Evolv has consistently and steadily expanded and improved its rock shoe offerings since the brand launched in 2003. Evolv updates models regularly, and the newest version of the Kronos, released in January, continues the trend. We’ve been testing a pair for a month, training on plastic at home, clipping bolts on limestone in central Texas, and plugging gear and bouldering on granite in Colorado.
Evolv goes full synthetic on the Kronos with their vegan-friendly Synthratek VX upper and leaves it unlined. Evolv employs its proprietary Trax SAS rubber (4.2mm) for the outsole and a molded, variable thickness rand.
The Kronos is ever so slightly downturned and asymmetric and uses a 1.2-mm thick full-length midsole.
Evolv employs a split tongue design in the Kronos and a double Velcro strap closure system. The top strap is doubled over, terminating at two points on the upper, with the closure tab floating in the middle. The upper end of this strap is adjustable. Double webbing loops reside on the heel.
Our US men’s size 10 sample pair has a verified weight of 1 pound, 1.3 ounces, and MSRP is $130.
The standout attribute of the Kronos was the all-around comfort. The split tongue and double heel loops made donning super easy; no wiggling and pointing the foot through a constricted opening with a tight tongue. The fit felt super relaxed but still taut, and the synthetic upper was pleasant on the skin. The slight downturn was not apparent during wear.
The closure system was excellent. The upper looped strap provided not only provided ample adjustment for foot volume, the wide Velcro patch and the single closure tab design allowed precise adjustment of the strap angle to suit the shape of the foot and preferred tension pattern.
I have the classic “duck foot” – narrow heel, wide forefoot, but thin top to bottom. The Kronos fit my heel well and the rearfoot rand tension was low. My forefoot did overhang the outsole at the little toe, but it didn’t affect comfort. The arch of the shoe felt flat and I had to crank down fairly hard on the upper closure tab to feel connected to that portion of the shoe.
The Evolv Kronos in Use
I use high-performance sport climbing and bouldering shoes most of the time. The Kronos’ relatively flat and straight profile and the high level of comfort lead me to believe that the shoes wouldn’t perform well for intermediate to advanced technical routes or boulders. But the Kronos was surprising.
My first experience was on my Moonboard; I didn’t expect much on the indoor training testpiece, but the Kronos held its own. Although the structural downturn felt non-existent under load, the shoe was pliable enough to coerce into pulling on holds, and the sensitivity was workable. More aggressively shaped and softer, more sensitive options would have eased my efforts, but I did almost all the moves attempted. And I didn’t feel the need to pull the shoes off after every burn. The Trax SAS rubber didn’t adhere as well to the sloped starter footholds compared to Vibram SX Grip 2 or Stealth C4.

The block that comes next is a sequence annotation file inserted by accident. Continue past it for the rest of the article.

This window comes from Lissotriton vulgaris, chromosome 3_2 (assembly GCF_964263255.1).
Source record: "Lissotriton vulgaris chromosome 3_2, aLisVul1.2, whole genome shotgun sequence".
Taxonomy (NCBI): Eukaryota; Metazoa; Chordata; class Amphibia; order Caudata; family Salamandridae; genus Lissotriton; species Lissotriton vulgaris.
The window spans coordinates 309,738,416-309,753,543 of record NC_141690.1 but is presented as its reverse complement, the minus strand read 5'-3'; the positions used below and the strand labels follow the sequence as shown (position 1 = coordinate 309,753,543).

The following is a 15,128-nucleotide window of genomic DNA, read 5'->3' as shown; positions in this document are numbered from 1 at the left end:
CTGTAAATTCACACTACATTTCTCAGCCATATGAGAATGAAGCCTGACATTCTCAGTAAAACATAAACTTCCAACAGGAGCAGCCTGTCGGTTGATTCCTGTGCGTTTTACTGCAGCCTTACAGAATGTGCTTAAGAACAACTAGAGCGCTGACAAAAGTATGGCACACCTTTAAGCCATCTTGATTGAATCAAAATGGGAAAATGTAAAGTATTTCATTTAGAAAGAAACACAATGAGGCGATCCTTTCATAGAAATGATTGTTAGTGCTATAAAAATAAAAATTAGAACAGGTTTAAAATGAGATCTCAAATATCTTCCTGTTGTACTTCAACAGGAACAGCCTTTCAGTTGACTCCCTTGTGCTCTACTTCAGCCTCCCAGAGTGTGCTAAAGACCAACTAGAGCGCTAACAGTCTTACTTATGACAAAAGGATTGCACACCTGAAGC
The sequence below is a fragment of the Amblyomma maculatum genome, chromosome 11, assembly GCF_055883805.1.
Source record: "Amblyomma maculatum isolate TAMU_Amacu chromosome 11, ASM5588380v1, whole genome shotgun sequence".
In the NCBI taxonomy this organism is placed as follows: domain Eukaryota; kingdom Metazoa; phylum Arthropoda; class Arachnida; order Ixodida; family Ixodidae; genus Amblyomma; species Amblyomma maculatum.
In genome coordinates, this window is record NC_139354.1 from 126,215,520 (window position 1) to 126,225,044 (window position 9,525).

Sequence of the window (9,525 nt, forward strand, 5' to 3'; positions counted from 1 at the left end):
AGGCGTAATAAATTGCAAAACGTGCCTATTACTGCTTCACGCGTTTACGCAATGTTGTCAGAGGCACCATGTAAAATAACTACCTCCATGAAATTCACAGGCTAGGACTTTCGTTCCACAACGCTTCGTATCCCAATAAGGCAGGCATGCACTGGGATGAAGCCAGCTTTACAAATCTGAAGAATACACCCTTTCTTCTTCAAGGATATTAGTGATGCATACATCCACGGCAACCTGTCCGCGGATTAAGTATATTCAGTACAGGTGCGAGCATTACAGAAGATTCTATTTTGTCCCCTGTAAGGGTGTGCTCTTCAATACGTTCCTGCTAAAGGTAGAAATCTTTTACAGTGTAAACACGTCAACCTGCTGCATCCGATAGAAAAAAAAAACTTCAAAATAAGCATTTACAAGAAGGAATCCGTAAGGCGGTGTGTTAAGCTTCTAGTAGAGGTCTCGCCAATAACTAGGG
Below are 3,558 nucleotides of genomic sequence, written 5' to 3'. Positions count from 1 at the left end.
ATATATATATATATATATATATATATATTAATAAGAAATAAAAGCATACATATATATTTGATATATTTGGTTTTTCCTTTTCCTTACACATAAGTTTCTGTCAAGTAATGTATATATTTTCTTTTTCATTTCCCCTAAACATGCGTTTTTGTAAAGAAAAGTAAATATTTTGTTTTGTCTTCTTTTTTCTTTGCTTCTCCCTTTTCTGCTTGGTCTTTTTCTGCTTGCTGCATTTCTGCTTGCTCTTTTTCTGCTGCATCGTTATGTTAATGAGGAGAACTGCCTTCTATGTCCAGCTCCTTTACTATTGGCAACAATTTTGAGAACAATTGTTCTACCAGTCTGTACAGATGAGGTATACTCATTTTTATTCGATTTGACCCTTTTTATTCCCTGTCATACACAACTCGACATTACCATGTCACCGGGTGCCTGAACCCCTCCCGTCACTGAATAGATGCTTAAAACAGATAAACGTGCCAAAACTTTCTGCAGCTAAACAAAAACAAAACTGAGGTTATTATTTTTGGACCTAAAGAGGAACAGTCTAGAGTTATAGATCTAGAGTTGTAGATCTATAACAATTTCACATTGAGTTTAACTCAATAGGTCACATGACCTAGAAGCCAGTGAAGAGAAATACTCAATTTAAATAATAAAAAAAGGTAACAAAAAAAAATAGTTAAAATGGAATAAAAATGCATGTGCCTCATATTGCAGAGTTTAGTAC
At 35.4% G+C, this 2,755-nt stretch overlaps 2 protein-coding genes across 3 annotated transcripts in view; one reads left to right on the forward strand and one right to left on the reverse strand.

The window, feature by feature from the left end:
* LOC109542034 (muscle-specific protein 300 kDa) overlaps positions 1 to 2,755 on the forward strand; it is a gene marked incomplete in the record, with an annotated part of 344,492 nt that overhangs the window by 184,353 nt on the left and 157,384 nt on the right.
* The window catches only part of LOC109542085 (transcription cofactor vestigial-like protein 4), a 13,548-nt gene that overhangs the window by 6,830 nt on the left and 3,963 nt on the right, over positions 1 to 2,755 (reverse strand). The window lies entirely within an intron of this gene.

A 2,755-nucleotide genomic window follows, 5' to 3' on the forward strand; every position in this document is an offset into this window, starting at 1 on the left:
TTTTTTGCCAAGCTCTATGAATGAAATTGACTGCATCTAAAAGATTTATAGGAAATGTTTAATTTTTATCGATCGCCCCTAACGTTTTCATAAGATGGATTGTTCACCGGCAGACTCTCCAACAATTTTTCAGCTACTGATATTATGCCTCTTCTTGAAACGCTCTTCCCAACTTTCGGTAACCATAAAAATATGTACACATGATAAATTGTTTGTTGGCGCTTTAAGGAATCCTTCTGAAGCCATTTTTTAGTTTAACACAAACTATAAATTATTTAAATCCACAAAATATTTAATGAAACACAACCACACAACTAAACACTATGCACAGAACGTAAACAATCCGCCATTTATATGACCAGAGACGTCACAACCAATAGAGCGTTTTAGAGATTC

Limestone sport cragging produced similar results. The Kronos allowed me to rack mileage on grades just below my limits on slightly overhanging routes, without the urge to immediately peel them off as soon as I was down. Steeper routes demanded a more specialized shoe, but the Kronos was impressive for having great comfort. I could have stood around and belayed in the shoes; the only thing making me take them off was the heat. It’s admittedly hot in Texas during the summers, but the synthetic upper didn’t breathe well for being relatively thin.
The Colorado granite let the Kronos shine. No screaming toes on long trad pitches and jamming on vertical routes felt as comfortable as jamming can be to a sport climber. The granite boulders tended to be vertical and just beyond, and the Kronos didn’t suffer as badly as it did on steeper, slippery limestone. The Trax SAS rubber performed as well as others on granite, both on moderate trad and boulder problems.
The Evolv Kronos walked a middle ground. The extreme comfort of a beginner shoe, but at home on intermediate terrain. A great choice for multi-pitch trad, but the ability to attack sport routes and boulders. There are specialized weapons that make advanced crux moves easier, but the Kronos can do many of them in a pinch. An example; a climbing friend forgot his shoes on the trip to Colorado, and sent his first V7 in the Kronos. The crux was on a steep face that required pulling in on small features, and the Kronos answered the call.
Evolv categorizes the Kronos as “technical all-around,” which is accurate. If the upcoming climbing could encompass all forms of rock climbing, and the terrain and difficulty were unknown, the Kronos would be a serious contender as the only shoe to pack.